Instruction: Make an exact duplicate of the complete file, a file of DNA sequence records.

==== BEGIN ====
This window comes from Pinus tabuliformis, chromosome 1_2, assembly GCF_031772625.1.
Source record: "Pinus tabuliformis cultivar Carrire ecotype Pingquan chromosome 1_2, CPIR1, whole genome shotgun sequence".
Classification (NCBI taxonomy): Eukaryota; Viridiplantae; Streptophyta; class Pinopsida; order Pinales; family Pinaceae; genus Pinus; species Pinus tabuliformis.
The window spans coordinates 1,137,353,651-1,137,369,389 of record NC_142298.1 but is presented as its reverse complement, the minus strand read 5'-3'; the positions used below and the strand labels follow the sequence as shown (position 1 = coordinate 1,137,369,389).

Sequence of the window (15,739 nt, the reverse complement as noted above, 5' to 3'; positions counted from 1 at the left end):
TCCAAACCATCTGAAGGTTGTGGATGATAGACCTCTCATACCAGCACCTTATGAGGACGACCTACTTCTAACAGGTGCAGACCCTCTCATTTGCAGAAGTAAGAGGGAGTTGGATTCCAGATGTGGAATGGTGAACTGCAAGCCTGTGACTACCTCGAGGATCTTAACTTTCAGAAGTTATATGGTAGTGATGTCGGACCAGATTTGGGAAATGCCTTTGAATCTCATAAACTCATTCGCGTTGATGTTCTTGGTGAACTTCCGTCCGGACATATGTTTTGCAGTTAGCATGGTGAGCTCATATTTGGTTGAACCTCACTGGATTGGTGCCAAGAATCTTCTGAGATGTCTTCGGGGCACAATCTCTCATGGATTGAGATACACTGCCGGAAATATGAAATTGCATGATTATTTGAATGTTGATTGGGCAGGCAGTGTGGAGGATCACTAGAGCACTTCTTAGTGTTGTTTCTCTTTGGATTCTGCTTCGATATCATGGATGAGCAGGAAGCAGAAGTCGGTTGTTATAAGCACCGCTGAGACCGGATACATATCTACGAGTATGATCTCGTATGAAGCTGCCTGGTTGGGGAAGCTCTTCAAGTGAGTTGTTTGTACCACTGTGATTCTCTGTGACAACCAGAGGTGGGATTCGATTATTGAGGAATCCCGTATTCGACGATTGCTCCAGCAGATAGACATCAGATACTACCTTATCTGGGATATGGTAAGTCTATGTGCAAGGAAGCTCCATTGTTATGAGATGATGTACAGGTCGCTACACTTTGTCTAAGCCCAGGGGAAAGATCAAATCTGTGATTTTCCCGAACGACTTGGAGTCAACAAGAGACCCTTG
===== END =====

This window comes from Pinus tabuliformis, chromosome 1_2, assembly GCF_031772625.1.
Source record: "Pinus tabuliformis cultivar Carrire ecotype Pingquan chromosome 1_2, CPIR1, whole genome shotgun sequence".
Classification (NCBI taxonomy): Eukaryota; Viridiplantae; Streptophyta; class Pinopsida; order Pinales; family Pinaceae; genus Pinus; species Pinus tabuliformis.
The window spans coordinates 1,137,353,651-1,137,369,389 of record NC_142298.1 but is presented as its reverse complement, the minus strand read 5'-3'; the positions used below and the strand labels follow the sequence as shown (position 1 = coordinate 1,137,369,389).

Sequence of the window (15,739 nt, the reverse complement as noted above, 5' to 3'; positions counted from 1 at the left end):
TCCAAACCATCTGAAGGTTGTGGATGATAGACCTCTCATACCAGCACCTTATGAGGACGACCTACTTCTAACAGGTGCAGACCCTCTCATTTGCAGAAGTAAGAGGGAGTTGGATTCCAGATGTGGAATGGTGAACTGCAAGCCTGTGACTACCTCGAGGATCTTAACTTTCAGAAGTTATATGGTAGTGATGTCGGACCAGATTTGGGAAATGCCTTTGAATCTCATAAACTCATTCGCGTTGATGTTCTTGGTGAACTTCCGTCCGGACATATGTTTTGCAGTTAGCATGGTGAGCTCATATTTGGTTGAACCTCACTGGATTGGTGCCAAGAATCTTCTGAGATGTCTTCGGGGCACAATCTCTCATGGATTGAGATACACTGCCGGAAATATGAAATTGCATGATTATTTGAATGTTGATTGGGCAGGCAGTGTGGAGGATCACTAGAGCACTTCTTAGTGTTGTTTCTCTTTGGATTCTGCTTCGATATCATGGATGAGCAGGAAGCAGAAGTCGGTTGTTATAAGCACCGCTGAGACCGGATACATATCTACGAGTATGATCTCGTATGAAGCTGCCTGGTTGGGGAAGCTCTTCAAGTGAGTTGTTTGTACCACTGTGATTCTCTGTGACAACCAGAGGTGGGATTCGATTATTGAGGAATCCCGTATTCGACGATTGCTCCAGCAGATAGACATCAGATACTACCTTATCTGGGATATGGTAAGTCTATGTGCAAGGAAGCTCCATTGTTATGAGATGATGTACAGGTCGCTACACTTTGTCTAAGCCCAGGGGAAAGATCAAATCTGTGATTTTCCCGAACGACTTGGAGTCAACAAGAGACCCTTG